Consortium receives $30 million to support public safety personnel’s mental health
The University of Regina’s Canadian Institute for Public Safety Research and Treatment (CIPSRT), a pan-Canadian consortium, is receiving $30 million over five years from the federal government to address first responders’ and public safety personnel’s mental health concerns.
March 22, 2018 By Staff
“The traumatic incidents experienced by Canada’s public safety personnel during the course of their work can cause serious mental as well as physical injury, with women reporting even more symptoms than men,” said Vianne Timmons, president and vice-chancellor of the university. “For that reason, the need for evidence-based research to address mental injuries suffered by first responders and other public safety personnel in the line of duty is clear and pressing – particularly at a time when gender equality is in the public consciousness more than ever before.”
The funding is being allocated to two separate initiatives:
• $20 million over five years, beginning in 2018-19, to support a new national research consortium between the Canadian Institutes of Health Research and CIPSRT. This new consortium will work to address the incidence of post-traumatic stress injuries among public safety personnel.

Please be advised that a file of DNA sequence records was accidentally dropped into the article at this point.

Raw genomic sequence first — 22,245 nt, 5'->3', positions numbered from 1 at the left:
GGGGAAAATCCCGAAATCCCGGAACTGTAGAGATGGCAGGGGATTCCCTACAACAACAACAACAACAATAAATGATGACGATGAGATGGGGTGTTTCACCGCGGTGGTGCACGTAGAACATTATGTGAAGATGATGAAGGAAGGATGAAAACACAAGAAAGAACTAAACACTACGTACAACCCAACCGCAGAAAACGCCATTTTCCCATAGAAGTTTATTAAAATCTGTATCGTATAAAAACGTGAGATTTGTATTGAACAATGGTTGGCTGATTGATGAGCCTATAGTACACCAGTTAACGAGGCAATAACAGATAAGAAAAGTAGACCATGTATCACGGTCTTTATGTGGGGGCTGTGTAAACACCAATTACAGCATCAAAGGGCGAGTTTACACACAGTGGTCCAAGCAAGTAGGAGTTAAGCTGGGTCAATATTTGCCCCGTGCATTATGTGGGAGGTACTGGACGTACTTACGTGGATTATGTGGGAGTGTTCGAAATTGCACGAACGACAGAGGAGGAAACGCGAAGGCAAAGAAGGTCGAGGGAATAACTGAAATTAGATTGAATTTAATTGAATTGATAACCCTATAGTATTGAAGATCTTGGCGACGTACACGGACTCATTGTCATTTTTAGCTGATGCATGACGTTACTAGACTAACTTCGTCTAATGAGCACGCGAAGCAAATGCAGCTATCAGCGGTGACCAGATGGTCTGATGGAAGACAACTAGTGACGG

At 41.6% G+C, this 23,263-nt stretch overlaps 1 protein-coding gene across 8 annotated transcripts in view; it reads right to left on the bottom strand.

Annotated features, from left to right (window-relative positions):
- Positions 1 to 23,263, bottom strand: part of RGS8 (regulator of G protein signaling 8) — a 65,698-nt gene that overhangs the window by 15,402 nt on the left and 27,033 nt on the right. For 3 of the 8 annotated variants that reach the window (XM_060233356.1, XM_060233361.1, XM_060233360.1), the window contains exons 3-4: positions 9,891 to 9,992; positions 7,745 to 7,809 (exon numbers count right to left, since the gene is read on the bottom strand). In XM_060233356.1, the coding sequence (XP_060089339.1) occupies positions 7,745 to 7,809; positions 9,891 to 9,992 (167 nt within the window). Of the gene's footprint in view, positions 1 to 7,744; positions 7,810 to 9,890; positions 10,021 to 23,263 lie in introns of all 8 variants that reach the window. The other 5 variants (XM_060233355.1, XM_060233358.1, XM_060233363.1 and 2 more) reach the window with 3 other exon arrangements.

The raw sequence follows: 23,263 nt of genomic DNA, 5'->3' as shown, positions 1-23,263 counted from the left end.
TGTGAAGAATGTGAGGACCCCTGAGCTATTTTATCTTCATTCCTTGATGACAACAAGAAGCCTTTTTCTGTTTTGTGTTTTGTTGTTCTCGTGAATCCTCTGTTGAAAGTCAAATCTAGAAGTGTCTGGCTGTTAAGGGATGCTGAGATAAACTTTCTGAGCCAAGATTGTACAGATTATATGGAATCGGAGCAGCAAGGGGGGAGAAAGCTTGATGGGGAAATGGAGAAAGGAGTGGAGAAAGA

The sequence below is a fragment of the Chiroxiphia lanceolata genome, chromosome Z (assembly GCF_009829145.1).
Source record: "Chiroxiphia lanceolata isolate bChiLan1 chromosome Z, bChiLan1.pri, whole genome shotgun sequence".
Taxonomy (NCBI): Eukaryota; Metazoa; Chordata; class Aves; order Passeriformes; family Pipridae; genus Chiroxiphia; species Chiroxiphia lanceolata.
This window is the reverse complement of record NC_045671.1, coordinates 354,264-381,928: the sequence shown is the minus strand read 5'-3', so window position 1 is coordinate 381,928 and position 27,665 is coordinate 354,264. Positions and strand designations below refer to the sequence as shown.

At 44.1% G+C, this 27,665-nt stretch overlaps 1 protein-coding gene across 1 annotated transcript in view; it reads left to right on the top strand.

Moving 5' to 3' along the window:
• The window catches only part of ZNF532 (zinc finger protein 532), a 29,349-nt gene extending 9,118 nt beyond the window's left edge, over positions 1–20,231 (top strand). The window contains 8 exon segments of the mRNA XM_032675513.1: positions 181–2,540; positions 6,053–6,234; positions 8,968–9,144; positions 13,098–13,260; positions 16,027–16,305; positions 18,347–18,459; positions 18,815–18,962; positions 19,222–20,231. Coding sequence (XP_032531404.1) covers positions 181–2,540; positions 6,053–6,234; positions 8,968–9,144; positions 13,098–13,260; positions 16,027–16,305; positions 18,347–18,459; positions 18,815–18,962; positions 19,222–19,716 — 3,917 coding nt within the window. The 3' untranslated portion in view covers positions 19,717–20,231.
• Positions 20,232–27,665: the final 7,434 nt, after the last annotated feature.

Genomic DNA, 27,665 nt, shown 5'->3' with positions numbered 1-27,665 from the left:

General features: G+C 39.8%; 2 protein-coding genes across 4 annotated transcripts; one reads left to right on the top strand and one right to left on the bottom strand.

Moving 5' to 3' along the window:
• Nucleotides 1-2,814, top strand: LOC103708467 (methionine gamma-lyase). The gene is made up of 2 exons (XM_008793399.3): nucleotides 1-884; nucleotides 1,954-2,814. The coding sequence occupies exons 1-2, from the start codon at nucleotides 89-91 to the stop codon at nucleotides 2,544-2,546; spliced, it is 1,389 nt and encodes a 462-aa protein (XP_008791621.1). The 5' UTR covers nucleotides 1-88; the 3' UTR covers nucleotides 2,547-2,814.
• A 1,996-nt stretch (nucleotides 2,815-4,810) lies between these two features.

• $10 million over five years, starting in 2018-19, for Public Safety Canada to work with CIPSRT to develop an Internet-based Cognitive Behavioural Therapy pilot as a means of providing greater access to care and treatment for public safety personnel across Canada. This will help address barriers to obtaining access to mental health supports for public safety personnel in rural and remote areas
Partnering with public safety personnel’s executives and associations, CIPSRT is a national network working with key stakeholders on a long-term initiative to identify the tools required to support the recognition, prevention, intervention, and treatment of mental health concerns facing Canadian first responders and other public safety personnel.
“Our public safety personnel choose careers that protect all of us; as such, we need to build the best possible systems to support and improve their lives and the lives of their families,” said Dr. Nick Carleton, professor of psychology and the scientific director at CIPSRT. “These investments support the development, implementation, and accessibility of evidence-based assessment tools, procedures, and treatments to reduce the impact of operational stress injuries.”
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